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ST. CLOUD — The family of a St. Cloud man who died in custody at Stearns County Jail is suing the county and a local health care organization, accusing them of ignoring the man's pleas that he couldn't breathe.

According to a wrongful-death lawsuit filed Thursday in U.S. District Court, 37-year-old Nick D. Norberg showed signs of respiratory distress for five hours before he died on the floor of a jail cell early Oct. 17, 2022.

"Once again, we have a Minnesota inmate pleading with medical and correctional personnel for his life, and those pleas go ignored," attorney Jeff Storms said in a release.

Norberg's father, Dan Norberg, and Nick's ex-wife and mother of his two children, Susan Norberg, are suing CentraCare and Stearns County, as well as a few medical staff and county jail employees.

Stearns County did not respond to a request for comment on the case. A CentraCare representative said in an emailed statement: "We are deeply saddened by the death of Nickolas Norberg and the loss of life experienced by his family and loved ones. Due to pending litigation, CentraCare cannot comment further at this time."

According to the lawsuit, Nick Norberg was arrested and brought to CentraCare-St. Cloud Hospital on Oct. 16, 2022, after he purchased a dozen cans of aerosol dust-removal spray and spent three hours "becoming intoxicated from the spray in a Walmart restroom."

The lawsuit states that Norberg previously sustained a traumatic brain injury from a vehicle accident, after which he struggled with severe depression and substance abuse.

A month before he was arrested, Norberg went to the hospital's emergency department after consuming inhalants and experiencing suicidal ideations. During that visit, doctors performed an electrocardiogram and Norberg was discharged with a note recommending a follow-up appointment for his uncontrolled hypertension.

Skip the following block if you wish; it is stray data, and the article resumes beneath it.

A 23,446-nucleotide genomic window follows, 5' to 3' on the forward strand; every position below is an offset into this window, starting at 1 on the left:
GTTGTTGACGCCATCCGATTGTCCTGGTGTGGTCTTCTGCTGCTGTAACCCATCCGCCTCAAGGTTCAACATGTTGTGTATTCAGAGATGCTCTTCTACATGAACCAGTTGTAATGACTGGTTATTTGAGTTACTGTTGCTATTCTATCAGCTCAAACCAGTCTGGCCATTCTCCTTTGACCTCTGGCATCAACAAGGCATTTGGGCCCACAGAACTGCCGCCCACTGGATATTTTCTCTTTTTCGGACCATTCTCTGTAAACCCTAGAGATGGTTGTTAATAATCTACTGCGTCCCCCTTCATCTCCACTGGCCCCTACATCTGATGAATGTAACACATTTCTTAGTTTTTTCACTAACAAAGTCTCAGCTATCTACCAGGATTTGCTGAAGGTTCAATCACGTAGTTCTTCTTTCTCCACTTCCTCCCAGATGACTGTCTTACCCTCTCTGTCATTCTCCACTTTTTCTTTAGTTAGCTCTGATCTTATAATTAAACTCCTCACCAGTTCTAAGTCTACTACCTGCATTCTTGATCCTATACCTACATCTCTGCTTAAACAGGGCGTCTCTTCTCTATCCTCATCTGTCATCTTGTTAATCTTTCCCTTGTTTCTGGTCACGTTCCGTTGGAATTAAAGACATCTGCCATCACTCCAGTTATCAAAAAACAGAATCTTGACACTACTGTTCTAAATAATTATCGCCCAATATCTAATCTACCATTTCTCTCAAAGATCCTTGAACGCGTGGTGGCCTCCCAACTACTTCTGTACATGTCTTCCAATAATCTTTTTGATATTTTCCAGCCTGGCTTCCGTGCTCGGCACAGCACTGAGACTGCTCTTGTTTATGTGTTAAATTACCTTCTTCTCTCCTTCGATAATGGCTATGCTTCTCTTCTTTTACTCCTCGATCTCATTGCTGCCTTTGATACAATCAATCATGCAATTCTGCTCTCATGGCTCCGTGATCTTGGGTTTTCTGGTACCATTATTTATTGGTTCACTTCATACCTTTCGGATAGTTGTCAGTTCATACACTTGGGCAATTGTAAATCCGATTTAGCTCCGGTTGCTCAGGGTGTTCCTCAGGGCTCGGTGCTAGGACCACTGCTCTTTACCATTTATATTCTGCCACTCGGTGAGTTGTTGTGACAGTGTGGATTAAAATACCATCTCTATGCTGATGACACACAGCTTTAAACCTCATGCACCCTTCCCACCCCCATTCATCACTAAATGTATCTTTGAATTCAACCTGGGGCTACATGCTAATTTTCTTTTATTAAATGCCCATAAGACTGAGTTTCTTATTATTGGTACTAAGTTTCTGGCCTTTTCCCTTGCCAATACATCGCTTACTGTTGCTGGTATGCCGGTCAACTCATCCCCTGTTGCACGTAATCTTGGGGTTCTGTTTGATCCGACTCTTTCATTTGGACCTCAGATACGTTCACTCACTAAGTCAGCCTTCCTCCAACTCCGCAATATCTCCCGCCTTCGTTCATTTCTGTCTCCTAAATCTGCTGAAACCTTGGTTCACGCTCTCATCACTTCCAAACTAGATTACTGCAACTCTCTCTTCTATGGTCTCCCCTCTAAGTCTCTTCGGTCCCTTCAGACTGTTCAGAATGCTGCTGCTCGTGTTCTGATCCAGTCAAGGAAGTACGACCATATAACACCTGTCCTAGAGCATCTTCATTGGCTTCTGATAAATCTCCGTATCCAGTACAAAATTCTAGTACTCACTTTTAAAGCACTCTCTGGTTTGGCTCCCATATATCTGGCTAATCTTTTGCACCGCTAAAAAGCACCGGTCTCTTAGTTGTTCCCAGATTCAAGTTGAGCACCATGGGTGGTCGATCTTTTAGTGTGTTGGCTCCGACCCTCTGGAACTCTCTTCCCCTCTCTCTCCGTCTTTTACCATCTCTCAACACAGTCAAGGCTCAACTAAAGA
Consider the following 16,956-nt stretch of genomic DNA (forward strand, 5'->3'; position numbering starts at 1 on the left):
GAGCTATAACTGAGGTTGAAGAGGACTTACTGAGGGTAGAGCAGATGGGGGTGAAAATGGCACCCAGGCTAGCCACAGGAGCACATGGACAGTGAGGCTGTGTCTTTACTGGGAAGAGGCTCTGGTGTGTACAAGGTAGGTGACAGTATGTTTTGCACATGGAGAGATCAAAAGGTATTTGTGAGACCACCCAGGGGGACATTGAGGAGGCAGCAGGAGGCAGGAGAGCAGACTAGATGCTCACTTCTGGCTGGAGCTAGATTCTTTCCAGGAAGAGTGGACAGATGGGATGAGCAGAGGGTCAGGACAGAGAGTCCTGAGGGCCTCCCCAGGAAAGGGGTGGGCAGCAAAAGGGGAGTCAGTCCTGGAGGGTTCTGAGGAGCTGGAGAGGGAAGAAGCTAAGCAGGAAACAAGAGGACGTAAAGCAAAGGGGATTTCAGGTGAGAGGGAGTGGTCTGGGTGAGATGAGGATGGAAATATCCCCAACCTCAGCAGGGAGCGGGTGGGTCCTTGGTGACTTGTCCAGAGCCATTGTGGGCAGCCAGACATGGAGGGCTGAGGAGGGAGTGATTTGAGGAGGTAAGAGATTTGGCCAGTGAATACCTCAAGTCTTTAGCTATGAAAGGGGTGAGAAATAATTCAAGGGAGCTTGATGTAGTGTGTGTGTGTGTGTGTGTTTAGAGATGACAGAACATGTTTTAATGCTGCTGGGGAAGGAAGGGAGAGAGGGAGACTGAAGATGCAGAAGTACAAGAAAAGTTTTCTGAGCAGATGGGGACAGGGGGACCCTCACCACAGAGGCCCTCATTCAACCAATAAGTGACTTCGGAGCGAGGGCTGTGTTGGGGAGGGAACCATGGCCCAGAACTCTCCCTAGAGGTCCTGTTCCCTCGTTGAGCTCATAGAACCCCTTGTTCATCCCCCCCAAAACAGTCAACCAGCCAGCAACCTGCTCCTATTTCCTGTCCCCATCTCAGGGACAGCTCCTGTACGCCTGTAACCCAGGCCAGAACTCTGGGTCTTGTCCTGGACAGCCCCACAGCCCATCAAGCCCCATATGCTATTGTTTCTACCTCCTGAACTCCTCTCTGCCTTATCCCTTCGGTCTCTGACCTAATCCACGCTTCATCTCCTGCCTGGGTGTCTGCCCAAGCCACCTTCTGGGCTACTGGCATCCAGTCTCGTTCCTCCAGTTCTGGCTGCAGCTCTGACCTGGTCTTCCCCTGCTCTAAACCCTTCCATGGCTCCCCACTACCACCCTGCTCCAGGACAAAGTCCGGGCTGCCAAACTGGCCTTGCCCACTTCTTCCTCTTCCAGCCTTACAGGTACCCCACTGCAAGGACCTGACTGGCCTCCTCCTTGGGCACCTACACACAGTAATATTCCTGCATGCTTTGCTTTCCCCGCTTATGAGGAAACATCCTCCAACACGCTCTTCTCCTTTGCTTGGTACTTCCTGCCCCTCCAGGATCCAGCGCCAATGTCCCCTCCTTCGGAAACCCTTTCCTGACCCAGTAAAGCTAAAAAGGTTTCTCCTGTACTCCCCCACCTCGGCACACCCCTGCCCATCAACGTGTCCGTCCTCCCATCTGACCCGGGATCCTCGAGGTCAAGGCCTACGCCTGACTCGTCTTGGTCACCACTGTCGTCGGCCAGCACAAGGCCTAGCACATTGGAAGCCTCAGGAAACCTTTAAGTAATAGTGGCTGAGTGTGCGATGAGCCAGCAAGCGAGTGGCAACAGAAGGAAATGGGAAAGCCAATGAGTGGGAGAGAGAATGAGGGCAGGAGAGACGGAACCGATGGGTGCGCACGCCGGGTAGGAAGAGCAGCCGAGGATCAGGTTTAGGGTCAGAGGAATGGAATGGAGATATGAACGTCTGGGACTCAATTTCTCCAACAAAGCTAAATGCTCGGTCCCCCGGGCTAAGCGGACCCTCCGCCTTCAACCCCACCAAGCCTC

After Norberg was arrested, his hands were cuffed behind his back during transport and his visit at the hospital, during which he repeatedly complained he was having difficulty breathing and felt he was having a heart attack, the lawsuit alleges.

Medical staff conducted an electrocardiogram, which noted a significant increase in his heart rate from the September test but doctors didn't order a complete workup and wrote in Norberg's chart he was "alert and oriented, talking in full sentences" though an officer's body-worn camera shows him "rocking back and forth gasping for air," the lawsuit alleges.

The lawsuit alleges that Norberg was then brought to Stearns County Jail, where he was put in a cell without screening procedures, despite jail policy that states an initial medical screening must be completed for all inmates.

A medical employee at the jail ordered a dose of Ativan, a sedative drug often used to treat agitation from withdrawal, and told jail staff to follow-up if his behavior continued; the lawsuit states Ativan "had the potential to further compromise Nick's respiratory or cardiovascular function."

Over the next few hours, two correctional officers conducted multiple well-being checks on Norberg but never rechecked his vitals despite him crawling on the floor and begging for help, the lawsuit alleges.

About eight minutes after Norberg is shown on camera to take his last breath, an officer performed a well-being check but didn't do anything about his "obvious discoloration and absent breathing," the lawsuit states. It wasn't until another check 25 minutes later that guards unsuccessfully administered first aid. The lawsuit states Norberg was pronounced dead just after 2:30 a.m. from cardiac dysfunction.